Researchers express their concern after conducting several global studies pointing to the possible connection between higher air pollution levels and increased COVID-19 cases and deaths in India. As the air quality in several parts of North India including Delhi turns smoky and decreases rapidly, scientists have expressed their concern as long term exposure to this polluted air could leave people susceptible to lung infections.
Lung specialist Davinder Kundra has stated the potential threat of this “double whammy” – the smog and the coronavirus. Every winter, demand for hospital beds skyrockets in the world’s most polluted capital because of an increase in lung diseases and chronic bronchitis. This year, new cases have reached a record of 7,000 a day. Some official predictions say the figure could soon exceed 12,000. India already has the world’s second-highest number of cases — 8.5 million — behind the United States.
What Is the Connection Between Pollution and Coronavirus?
“Tiny microscopic pollutants act as carriers for the virus and go deep into the lungs. So Delhi is facing a double whammy because of pollution and coronavirus cases,” says Dr. Kundra. “Patients who have chronic obstructive pulmonary disease and are exposed to increased pollution are prone to have more severe forms of the infection.”
Thus, the link between air pollution and rise of coronavirus deaths is clear. Delhi chief minister Arvind Kejriwal said the intense annual smog from farm fires, cars and industry has been worsening the pandemic crisis. Doctor Shuchin Bajaj from Ujala Cygnus Group of Hospitals in Delhi has also stated – “When your lungs are compromised and weak, you have more chances of developing complications like pneumonia during Covid. You have to take care of SMS – social distancing, mask and sanitisation more so in the coming days,”.
So How Do We Brace Ourselves? What Precautions Can We Take?
In the threat of such fatal circumstances, how should one protect oneself and what precautions can be taken one may ask. Well, for starters following basic coronavirus protocol is key. Piyush Goel, a doctor from Columbia Asia Hospital, Gurgaon, said while people need to follow basic principles of wearing masks, sanitising hands and maintaining distance, the government should ensure policy measures to prevent pollution.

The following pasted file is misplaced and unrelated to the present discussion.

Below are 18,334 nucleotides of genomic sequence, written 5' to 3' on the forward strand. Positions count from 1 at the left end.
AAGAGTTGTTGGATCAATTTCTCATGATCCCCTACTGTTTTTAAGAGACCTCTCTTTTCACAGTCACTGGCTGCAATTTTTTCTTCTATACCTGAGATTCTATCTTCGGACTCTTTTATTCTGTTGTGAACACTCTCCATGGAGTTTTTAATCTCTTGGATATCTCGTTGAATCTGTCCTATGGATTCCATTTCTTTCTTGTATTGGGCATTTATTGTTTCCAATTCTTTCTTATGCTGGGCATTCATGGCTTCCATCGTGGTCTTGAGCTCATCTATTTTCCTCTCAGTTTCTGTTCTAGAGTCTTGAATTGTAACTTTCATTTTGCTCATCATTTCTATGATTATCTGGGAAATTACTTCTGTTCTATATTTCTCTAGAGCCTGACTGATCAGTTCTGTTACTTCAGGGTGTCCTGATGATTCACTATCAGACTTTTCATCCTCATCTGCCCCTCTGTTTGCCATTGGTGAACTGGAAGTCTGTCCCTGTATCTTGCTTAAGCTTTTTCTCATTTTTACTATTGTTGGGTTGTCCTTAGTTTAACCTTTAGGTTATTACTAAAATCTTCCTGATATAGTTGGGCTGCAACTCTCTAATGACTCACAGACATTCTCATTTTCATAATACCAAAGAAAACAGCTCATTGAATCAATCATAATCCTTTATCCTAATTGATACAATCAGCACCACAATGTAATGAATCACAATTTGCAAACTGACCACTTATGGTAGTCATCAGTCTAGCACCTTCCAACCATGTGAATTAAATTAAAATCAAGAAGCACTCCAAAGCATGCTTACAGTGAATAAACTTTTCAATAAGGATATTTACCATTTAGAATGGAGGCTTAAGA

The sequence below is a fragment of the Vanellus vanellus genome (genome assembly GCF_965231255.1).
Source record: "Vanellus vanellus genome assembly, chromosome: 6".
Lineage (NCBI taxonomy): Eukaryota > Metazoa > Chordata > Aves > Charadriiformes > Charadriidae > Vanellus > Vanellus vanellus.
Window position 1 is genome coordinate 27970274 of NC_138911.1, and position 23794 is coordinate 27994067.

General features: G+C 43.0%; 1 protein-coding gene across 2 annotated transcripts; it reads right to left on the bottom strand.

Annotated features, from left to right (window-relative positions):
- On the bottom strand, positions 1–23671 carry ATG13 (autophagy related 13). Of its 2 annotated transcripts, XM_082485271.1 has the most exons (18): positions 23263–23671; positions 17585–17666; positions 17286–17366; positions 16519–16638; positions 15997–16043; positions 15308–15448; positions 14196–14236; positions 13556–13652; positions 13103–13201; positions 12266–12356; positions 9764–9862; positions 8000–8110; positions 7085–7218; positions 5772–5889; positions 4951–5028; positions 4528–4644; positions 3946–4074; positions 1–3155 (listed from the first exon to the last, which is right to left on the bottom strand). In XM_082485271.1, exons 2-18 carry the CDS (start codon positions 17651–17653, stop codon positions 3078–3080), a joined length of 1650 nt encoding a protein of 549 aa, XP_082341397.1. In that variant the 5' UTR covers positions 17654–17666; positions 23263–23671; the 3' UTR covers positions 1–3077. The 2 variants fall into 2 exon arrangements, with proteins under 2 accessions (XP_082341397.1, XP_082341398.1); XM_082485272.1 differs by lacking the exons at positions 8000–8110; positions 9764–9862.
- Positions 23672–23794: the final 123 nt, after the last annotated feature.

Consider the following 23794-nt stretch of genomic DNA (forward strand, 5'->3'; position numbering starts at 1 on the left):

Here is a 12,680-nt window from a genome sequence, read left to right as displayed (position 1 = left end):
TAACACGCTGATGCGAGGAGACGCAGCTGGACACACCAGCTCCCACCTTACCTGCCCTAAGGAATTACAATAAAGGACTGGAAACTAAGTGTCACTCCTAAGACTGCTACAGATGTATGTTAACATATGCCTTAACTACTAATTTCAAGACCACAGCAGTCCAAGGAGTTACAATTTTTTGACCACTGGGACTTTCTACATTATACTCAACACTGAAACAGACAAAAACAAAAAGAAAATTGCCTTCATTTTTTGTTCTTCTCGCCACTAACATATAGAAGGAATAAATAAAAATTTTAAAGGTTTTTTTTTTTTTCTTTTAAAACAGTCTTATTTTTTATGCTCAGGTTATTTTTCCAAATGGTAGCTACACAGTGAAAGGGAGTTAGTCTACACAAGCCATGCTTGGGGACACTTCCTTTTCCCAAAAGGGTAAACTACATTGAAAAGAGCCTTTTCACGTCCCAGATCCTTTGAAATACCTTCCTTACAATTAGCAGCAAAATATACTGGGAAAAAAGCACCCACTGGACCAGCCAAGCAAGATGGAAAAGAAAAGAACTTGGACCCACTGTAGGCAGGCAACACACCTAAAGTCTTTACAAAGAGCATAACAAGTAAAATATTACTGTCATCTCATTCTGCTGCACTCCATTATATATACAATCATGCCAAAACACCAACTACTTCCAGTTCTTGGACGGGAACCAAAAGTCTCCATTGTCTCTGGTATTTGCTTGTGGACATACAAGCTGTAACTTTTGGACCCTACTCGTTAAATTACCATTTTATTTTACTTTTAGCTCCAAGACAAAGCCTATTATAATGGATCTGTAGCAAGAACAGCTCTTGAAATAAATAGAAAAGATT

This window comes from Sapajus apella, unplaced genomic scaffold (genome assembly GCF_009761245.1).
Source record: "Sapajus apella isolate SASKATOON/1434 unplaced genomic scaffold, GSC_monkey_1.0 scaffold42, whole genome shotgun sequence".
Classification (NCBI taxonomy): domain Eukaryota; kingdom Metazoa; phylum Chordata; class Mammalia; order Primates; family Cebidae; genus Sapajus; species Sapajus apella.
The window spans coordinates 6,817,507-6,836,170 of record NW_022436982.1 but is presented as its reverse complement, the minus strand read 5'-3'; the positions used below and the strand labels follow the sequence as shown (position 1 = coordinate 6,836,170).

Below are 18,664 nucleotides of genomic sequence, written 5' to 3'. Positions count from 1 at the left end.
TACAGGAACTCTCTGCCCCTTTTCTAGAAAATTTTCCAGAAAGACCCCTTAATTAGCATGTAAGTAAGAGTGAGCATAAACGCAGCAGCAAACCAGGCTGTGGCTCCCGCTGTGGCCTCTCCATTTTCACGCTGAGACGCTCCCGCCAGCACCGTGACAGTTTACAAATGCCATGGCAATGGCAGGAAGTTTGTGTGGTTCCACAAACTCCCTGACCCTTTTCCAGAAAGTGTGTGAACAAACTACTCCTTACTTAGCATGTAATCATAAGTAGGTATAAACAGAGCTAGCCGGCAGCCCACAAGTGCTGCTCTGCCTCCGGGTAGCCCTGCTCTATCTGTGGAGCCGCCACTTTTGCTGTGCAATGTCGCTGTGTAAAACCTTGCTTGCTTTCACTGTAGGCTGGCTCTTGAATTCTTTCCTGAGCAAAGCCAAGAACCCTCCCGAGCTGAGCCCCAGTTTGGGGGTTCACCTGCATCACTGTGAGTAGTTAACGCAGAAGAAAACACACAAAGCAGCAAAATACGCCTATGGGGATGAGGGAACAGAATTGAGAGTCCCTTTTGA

“Wear a face mask covering nose and mouth upto chin, maintain social distancing and ensure hand hygiene. The government should ensure policy measures to prevent pollution. No stubble burning should be allowed, vehicular pollution should be avoided, and construction protocols should be followed. Besides, we must recognise that it is a collective responsibility of people to work together to defeat both COVID-19 and pollution,” said Dr. Goel.
Stay Home, Stay Safe, Take Preventive Measures
While winter has always been associated with woollen clothes, the festive season, laughter and cheer, delicious food, and a break from the harsh Indian summer, 2020’s winter may not be a cause for celebration at all. The fatal combination of air pollution and coronavirus are reasons enough to halt the festive cheer and celebrations. Also, winter has always been a season of the common cold and the flu – even more threats to weaken your body’s immune system and leave you at a higher risk of contracting the coronavirus.
The best way one can safeguard oneself is by continuing to follow the aforementioned basic coronavirus guidelines. Another is by staying indoors and limiting one’s exposure to air pollution. It’s advisable to stay home and avoid contact with the decreased air quality and pollutants. Care should also be taken to do whatever possible to minimise air pollution. Hence, burning of firecrackers this Diwali season is highly unadvised.
Most importantly, we should do everything in our power to build our immune system and keep it strong and healthy. This means following a healthy lifestyle by exercising regularly, eating a nutritious diet, avoiding junk food and processed food and getting enough sleep. Our best bet is to take care of ourselves, be cautious of the prevailing situation and not contribute to air pollution.
This article is reviewed by Dr. Ashwini Konnur